We do not know how the people of Tiryns and Mycenae viewed their own cities since there is isn’t a written account.  We do know that these cities were iconic for the Greeks and Romans who saw them centuries later.  The massive walls and masonry blocks of Tiryns were gigantic.  They are so massive that Greeks and historians imagined that giants moved and built the blocks.  The giants elected by the Greek imagination were the one eyed titans known as the Cyclopes.  That is why the term Cyclopean masonry is used to describe it.  In some ways, these citadels, for the Greeks of the fifth through first centuries, are roughly the equivalent of Teotihuacan in America for the Aztecs or the Anasazi cities for the Navajo.



Contextual Analysis: The Lions Gate at Mycenae
The way things are carved in the masonry, such as in this relief carving above the post and lintel doorway of the gateway into Mycenae tells us something about what the Mycenaeans were trying to communicate to visitors as well as the people who lived there. This is one of those gateways that would’ve been very defensible. As you enter into it you’re funneled into a fairly wide passageway that has large Cyclopedia masonry walls on which defenders could stand and fling nasty things down on your head. It also serves as a bit of a waiting room for those who are waiting to get through the gates. Above the large post and lintel doorway is a relief carving that amplifies the architecture in some ways.
Formal Analysis
There are large alternating ashlars of 4 foot to 5 foot tall blocks of stone that have been laid in alternating courses. The stone is native and would’ve been carved probably on site and fitted together on site. A large post and lintel doorway exists out of three eleven to twelve foot long blocks of solid stone. Above this is a carved plaque or stelae in a triangular form.

The large plaque is made of a limestone and more finished or “dressed” then the rougher masonry that surrounds it. The overall shape of the plaque, which is similar to the tympanum found on Christian churches, is roughly triangular and designed to fit in with the triangular spaces above many of the doors at Mycenae. You might describe the arch above if it was complete as a corbel arch.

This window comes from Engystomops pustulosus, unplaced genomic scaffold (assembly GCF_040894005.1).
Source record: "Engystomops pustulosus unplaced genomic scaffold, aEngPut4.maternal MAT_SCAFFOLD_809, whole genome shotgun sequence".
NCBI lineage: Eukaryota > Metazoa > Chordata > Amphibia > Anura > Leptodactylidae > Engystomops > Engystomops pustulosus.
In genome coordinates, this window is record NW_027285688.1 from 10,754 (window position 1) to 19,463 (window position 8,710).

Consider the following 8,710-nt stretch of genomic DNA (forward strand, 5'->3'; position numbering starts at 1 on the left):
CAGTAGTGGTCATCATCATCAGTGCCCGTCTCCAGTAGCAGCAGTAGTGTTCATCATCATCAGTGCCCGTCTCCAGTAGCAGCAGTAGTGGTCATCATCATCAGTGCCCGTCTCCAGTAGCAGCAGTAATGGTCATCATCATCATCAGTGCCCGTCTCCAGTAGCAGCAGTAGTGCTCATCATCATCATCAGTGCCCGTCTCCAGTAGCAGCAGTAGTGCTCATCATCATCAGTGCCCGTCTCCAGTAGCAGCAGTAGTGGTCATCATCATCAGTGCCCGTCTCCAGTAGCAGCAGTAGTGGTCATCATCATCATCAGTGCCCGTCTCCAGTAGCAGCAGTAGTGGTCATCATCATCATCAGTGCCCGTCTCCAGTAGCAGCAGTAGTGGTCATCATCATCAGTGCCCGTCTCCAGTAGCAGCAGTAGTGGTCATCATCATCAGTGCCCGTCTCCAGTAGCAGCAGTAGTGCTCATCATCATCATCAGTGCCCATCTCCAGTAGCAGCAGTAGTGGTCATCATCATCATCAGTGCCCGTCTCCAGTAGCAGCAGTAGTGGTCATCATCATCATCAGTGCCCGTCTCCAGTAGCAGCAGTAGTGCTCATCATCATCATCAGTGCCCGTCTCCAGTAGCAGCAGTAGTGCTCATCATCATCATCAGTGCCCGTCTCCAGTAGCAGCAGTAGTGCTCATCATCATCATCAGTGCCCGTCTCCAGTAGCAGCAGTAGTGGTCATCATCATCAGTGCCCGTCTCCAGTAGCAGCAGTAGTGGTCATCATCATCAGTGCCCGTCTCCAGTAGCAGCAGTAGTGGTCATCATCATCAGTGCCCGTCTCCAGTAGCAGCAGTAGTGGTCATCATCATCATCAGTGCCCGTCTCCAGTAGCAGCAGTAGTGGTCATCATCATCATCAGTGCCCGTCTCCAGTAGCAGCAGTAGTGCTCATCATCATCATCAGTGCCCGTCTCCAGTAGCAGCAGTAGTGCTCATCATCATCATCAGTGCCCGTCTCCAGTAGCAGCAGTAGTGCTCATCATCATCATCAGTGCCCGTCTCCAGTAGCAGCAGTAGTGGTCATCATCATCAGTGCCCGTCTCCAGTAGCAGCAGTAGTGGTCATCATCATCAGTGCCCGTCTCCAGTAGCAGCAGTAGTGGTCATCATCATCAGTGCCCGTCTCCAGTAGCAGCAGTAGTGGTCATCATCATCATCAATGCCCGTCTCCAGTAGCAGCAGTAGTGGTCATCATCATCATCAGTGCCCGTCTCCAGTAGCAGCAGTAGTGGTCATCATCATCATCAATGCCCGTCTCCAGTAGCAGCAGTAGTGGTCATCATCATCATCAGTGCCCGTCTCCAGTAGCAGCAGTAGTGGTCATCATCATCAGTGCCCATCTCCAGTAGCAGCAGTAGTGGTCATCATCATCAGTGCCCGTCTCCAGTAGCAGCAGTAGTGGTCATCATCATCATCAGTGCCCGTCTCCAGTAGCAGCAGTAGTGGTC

The stelae represents lion bodies flanking a column that has a capital at the top and entablature that looks very similar to the columns from Knossos. In fact the shape of the column is that above the columns capital is a flat entablature decorated with what looks like patterns and forms that are similar to the ones that we see at Knossos. They are patterns based on geometric forms circles and rectangles. The lion or feline animals are missing their heads. We don’t know if the original heads depicted lions.

It’s possible, and probably very likely, that this sculpture was painted with some sort of encaustic paint. Encaustic paint is one of the earliest forms of paint that was used to decorate buildings and sculptures. Encaustic is made from melting beeswax and mixing it with mineral pigments. The melted wax is applied while still hot and then when it dries it becomes a semi-permanent wax coating with color. Since beeswax is organic only traces of color exist in most ancient sculptures that been painted with it.

The lion bodies are very naturalistic and seem to be based on some sort of observation of cats bodies. It’s also possible, since there are very few kinds of liens except for mountain lions in ancient Greece that these liens were modeled on some sort of art that was imported.

Iconographic Analysis

Many buildings throughout the world have animals at the gates to it or on the steps to it. For example there are kinds of dog dragons that are on the front of some Chinese temples. There are also lions on the steps of the New York City public library. In most cases we think of these things is purely decorative but they do have some sort of symbolic significance.

In Knossos we encountered a griffin that was a compound creature made of the body of a lion and had Eagles or predatory birds heads and wings. We’ve also encountered liens in ancient Egypt as well as in our own culture in which liens often represent some sort of King or monarch.


Formal Analysis

The mask is a stylized portrait of a mature male.  The arching eyebrows and straight nose are reminiscent of some of the objects found at Tell Asmar and Knossos.  The mask is made of a thinly beaten sheet of gold which was hammered from the backside.  This technique, known as repousse, is different from the other metal working processes, such as the cire perdue method (lost wax).